Jack Holiman, a senior mechanical engineering major from Jackson, died on Wednesday, Sept. 16, at Baptist Memorial Hospital-North Mississippi after being hospitalized Sunday night for a suspected drug overdose.
Holiman had postponed his senior year to pursue a remote research internship with the U.S. Department of Energy this year. He was also a member of the Center for Manufacturing Excellence and Engineers Without Borders.
Holiman’s mother, Paige Cascio Holiman, announced his death via Facebook last Friday. Hundreds of friends and family members commented to share their condolences.
“He was funny, stubborn, brilliant, honest and kind … among many other traits. His relationships were his most valuable asset. He helped people find their place and purpose with no judgement,” Paige Holiman wrote. “He was an encouraging example to others of the importance of being your authentic self. He loved without holding anything back.”
Senior integrated marketing and communications major Kendall Causey, a lifelong friend of Jack Holiman’s, went to the hospital on Sunday after a call from her mother informing her of his overdose. Causey stayed there until Holiman’s family arrived from Jackson.
According to Causey, Holiman and his roommates were awake until 4 a.m. on Sunday at their home. Holiman’s roommates did not discover he was unconscious until late Sunday afternoon.
“They thought he was asleep that whole time because he stayed up so late,” Causey said. “He was losing oxygen to his brain. There wasn’t much hope when they took him (to the hospital).”
Paige Holiman issued the following statement to The Daily Mississippian on Sept. 22 regarding her son’s death:
On Wednesday, Sept. 16, Oxford Police Department (OPD) issued a press release in response to a Facebook post referencing the presence of dangerous narcotics in Oxford. The post, written by April Brown, the distraught stepmother of a Northwest Community College student who died of an overdose in Oxford on Sept. 5, circulated among university students and parents.
The press release said that two of 11 drug overdose cases that OPD responded to this year ended in fatalities.
According to authorities, the uptick in drug overdoses is partly because of an influx of pills that have been proven to contain other lethal narcotics.
Alex Fauver, commander of the Lafayette County Metro Narcotics Unit, confirmed the threat of “dirty dope” in Oxford is real.
“A lot of ecstasy has come back (from the crime lab) as methamphetamine, and we’ve had some different pills — some Percocet and OxyContin — that have come back with fentanyl,” Fauver said.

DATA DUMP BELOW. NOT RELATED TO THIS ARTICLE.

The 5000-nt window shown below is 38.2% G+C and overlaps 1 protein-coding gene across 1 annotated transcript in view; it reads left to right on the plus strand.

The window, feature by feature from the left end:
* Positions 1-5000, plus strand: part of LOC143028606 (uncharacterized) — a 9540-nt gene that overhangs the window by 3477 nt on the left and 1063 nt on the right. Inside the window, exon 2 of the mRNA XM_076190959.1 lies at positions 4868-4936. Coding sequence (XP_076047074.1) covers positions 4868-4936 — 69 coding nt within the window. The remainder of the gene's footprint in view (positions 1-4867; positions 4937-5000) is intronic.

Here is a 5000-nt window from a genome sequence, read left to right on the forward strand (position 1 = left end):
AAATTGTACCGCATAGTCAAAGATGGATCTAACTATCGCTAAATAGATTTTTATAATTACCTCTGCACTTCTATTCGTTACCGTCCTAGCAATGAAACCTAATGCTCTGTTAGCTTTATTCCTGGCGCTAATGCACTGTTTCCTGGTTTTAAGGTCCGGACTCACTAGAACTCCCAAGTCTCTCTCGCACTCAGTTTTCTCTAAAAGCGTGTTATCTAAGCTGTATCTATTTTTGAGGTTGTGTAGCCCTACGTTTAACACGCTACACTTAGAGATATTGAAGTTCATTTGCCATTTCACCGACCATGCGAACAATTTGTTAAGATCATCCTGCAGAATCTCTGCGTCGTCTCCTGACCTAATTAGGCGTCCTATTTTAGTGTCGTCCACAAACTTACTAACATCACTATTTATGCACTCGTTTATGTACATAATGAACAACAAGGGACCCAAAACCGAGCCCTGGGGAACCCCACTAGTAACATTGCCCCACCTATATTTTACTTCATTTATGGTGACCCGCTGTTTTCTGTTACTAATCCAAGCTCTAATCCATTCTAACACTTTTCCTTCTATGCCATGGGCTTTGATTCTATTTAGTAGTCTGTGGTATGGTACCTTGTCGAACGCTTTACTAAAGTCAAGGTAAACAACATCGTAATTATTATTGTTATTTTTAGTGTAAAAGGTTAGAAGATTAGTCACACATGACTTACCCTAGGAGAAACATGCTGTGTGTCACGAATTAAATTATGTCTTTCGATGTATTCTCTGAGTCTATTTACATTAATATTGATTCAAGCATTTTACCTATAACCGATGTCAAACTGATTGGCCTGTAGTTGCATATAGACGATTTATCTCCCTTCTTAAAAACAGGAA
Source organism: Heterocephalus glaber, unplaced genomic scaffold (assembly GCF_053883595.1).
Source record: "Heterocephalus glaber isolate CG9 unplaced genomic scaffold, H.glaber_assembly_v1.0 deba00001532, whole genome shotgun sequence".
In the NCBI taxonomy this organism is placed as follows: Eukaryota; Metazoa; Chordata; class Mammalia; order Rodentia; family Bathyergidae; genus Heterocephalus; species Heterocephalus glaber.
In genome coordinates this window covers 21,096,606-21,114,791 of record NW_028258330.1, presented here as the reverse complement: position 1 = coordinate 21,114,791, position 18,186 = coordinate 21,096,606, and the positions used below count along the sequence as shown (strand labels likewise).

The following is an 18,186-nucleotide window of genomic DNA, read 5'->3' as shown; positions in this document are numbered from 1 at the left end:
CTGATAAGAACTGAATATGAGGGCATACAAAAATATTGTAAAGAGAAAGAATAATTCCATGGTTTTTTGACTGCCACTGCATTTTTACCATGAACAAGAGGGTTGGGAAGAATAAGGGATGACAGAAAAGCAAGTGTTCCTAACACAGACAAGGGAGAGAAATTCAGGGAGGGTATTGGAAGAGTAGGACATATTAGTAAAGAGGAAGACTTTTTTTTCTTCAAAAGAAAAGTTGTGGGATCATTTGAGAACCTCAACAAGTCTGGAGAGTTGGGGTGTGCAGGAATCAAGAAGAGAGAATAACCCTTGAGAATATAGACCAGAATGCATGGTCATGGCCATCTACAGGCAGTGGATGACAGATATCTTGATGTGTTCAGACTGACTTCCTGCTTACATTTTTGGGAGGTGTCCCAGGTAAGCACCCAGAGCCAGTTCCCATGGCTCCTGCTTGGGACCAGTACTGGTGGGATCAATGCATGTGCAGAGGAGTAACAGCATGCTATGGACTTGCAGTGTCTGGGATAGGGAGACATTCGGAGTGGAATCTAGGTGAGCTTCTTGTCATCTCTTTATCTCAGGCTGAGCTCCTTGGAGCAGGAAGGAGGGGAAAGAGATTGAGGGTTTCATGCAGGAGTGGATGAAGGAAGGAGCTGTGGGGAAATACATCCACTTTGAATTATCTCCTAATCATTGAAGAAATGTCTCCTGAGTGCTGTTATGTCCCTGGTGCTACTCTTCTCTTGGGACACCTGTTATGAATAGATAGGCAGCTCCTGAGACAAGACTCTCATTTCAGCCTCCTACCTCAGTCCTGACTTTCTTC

According to Fauver, the Metro Narcotics Unit has also recently intercepted Xanax they suspect to be laced with other substances, but have yet to receive results from the crime lab.
“Know that there is a risk that what you’re taking came off the dark net, came from overseas, who knows where, and contains who knows what all is in it,” Fauver said.
Fauver added that some narcotics are gaining popularity because their prices are drastically getting lower on the dark web, making them even more threatening to communities.
“It’s not coming from a factory or a pharmaceutical factory, so there’s no telling what’s in it,” Fauver said. “You’re seeing a lot of synthetic stuff, and like I said, just about all of our ecstasy has been coming back from the crime lab as methamphetamine.”
In response to the recent increase in drug overdoses, The William Magee Center for Wellness Education is teaming up with Lafayette County Metro Narcotics, the Oxford Police Department and the University Police Department to address the concerns of the community.
David Magee, the father of William Magee, a UM student who died in 2013, said his most important role is being committed to making a change after losing his son to an accidental overdose.
“As a community built around higher education, we have the opportunity to lead and create change,” Magee said. “Speaking openly and honestly about the realities faced can make all the difference.”
Holiman, who was a talented musician and who regularly performed around Oxford with his band Subcontra, posted a YouTube video of himself playing Debussy’s “Clair De Lune” on piano in April. After news of his death, several friends posted in the comments. One of them read:
“I miss you, Jack. I loved this back in April and I hope I expressed that to you fully. I still love it now. I wish I could see you again. You were one of the most creative and talented people I have ever met. Kindest and funniest, too.”
Community members can attend the ‘Disrupt the Culture Hot Topic’ virtual discussion at 4 p.m. today via Zoom.